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Cysteine proteases as digestive enzymes in parasitic helminths

  • Conor R. Caffrey ,

    Affiliation Center for Discovery and Innovation in Parasitic Diseases, Skaggs School of Pharmacy and Pharmaceutical Sciences, University of California San Diego, La Jolla, California, United States of America

  • Louise Goupil,

    Affiliations Center for Discovery and Innovation in Parasitic Diseases, Skaggs School of Pharmacy and Pharmaceutical Sciences, University of California San Diego, La Jolla, California, United States of America, Department of Biology, University of San Francisco, San Francisco, California, United States of America

  • Karina M. Rebello,

    Affiliation Laboratório de Toxinologia and Laboratório de Estudos Integrados em Protozoologia, Instituto Oswaldo Cruz (Fiocruz), Rio de Janeiro, Brazil

  • John P. Dalton,

    Affiliation School of Biological Sciences, Medical Biology Centre, Queen´s University Belfast, Belfast, United Kingdom

  • David Smith

    Current address: Department of Microbiology and Immunology, School of Medicine, University of Michigan, Ann Arbor, Michigan, United States of America

    Affiliation School of Biological Sciences, Medical Biology Centre, Queen´s University Belfast, Belfast, United Kingdom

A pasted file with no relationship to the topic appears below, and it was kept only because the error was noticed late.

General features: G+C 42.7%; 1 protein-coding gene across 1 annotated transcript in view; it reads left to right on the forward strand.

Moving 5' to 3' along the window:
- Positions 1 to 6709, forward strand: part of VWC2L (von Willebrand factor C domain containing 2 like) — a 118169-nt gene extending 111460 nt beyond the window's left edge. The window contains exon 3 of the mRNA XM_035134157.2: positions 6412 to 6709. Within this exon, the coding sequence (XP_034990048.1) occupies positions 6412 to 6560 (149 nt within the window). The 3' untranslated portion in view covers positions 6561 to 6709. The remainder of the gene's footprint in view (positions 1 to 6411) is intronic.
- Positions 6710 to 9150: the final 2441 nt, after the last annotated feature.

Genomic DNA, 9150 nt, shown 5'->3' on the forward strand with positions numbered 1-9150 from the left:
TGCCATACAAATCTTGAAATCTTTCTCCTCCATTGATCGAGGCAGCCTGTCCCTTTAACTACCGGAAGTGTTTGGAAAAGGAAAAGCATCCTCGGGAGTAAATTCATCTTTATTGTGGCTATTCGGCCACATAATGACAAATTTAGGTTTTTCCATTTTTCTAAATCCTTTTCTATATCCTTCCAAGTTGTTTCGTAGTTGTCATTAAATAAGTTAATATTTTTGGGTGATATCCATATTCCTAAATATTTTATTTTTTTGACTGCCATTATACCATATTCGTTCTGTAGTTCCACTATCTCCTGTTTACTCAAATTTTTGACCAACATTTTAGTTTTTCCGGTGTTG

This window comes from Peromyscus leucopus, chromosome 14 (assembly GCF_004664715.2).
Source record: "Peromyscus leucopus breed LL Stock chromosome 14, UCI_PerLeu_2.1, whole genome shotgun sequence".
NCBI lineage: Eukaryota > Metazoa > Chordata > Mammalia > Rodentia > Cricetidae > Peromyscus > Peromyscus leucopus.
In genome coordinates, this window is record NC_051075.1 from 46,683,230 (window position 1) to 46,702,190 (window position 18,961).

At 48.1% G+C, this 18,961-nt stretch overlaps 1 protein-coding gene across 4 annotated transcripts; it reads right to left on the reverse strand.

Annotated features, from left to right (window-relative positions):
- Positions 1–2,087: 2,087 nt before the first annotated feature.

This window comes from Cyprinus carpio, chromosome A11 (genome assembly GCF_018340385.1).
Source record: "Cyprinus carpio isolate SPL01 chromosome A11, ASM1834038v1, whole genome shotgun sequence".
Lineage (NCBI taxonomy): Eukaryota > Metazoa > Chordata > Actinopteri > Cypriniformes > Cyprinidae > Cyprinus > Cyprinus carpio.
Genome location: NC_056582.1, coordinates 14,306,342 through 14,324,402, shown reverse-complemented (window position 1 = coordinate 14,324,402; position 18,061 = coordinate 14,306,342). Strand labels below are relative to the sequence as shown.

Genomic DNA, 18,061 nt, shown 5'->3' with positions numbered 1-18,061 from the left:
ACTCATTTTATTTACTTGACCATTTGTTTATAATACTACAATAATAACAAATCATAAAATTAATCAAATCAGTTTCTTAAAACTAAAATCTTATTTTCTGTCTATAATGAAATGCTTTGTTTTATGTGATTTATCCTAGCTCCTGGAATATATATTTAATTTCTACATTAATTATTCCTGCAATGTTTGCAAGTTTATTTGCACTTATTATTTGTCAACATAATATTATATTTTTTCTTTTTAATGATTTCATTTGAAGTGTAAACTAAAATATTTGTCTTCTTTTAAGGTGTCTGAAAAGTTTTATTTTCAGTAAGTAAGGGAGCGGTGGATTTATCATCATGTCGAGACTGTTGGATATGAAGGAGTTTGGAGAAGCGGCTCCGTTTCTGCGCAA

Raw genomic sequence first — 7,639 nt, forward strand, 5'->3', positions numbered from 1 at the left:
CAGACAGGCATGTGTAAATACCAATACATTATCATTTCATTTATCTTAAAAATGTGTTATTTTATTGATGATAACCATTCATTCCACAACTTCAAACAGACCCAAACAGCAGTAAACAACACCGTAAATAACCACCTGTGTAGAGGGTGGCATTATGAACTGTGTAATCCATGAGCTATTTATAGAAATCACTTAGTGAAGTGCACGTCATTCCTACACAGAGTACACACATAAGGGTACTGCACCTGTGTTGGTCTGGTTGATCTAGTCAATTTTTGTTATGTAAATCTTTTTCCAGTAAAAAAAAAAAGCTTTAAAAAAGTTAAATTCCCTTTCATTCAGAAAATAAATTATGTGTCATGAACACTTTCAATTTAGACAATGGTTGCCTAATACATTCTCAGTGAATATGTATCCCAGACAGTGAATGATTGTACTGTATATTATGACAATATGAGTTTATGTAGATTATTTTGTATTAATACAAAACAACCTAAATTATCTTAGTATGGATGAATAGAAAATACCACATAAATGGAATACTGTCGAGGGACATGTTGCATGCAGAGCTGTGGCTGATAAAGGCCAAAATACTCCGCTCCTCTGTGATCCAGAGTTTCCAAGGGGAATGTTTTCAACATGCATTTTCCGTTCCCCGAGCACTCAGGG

We briefly review cysteine proteases (orthologs of mammalian cathepsins B, L, F, and C) that are expressed in flatworm and nematode parasites. Emphasis is placed on enzyme activities that have been functionally characterized, are associated with the parasite gut, and putatively contribute to degrading host proteins to absorbable nutrients [14]. Often, gut proteases are expressed as multigene families, as is the case with Fasciola [5] and Haemonchus [6], presumably expanding the range of substrates that can be degraded, not least during parasite migration through host tissues [5]. The application of the free-living planarian and Caenorhabditis elegans as investigative models for parasite cysteine proteases is discussed. Finally, because of their central nutritive contribution, targeting the component gut proteases with small-molecule chemical inhibitors and understanding their utility as vaccine candidates are active areas of research [7].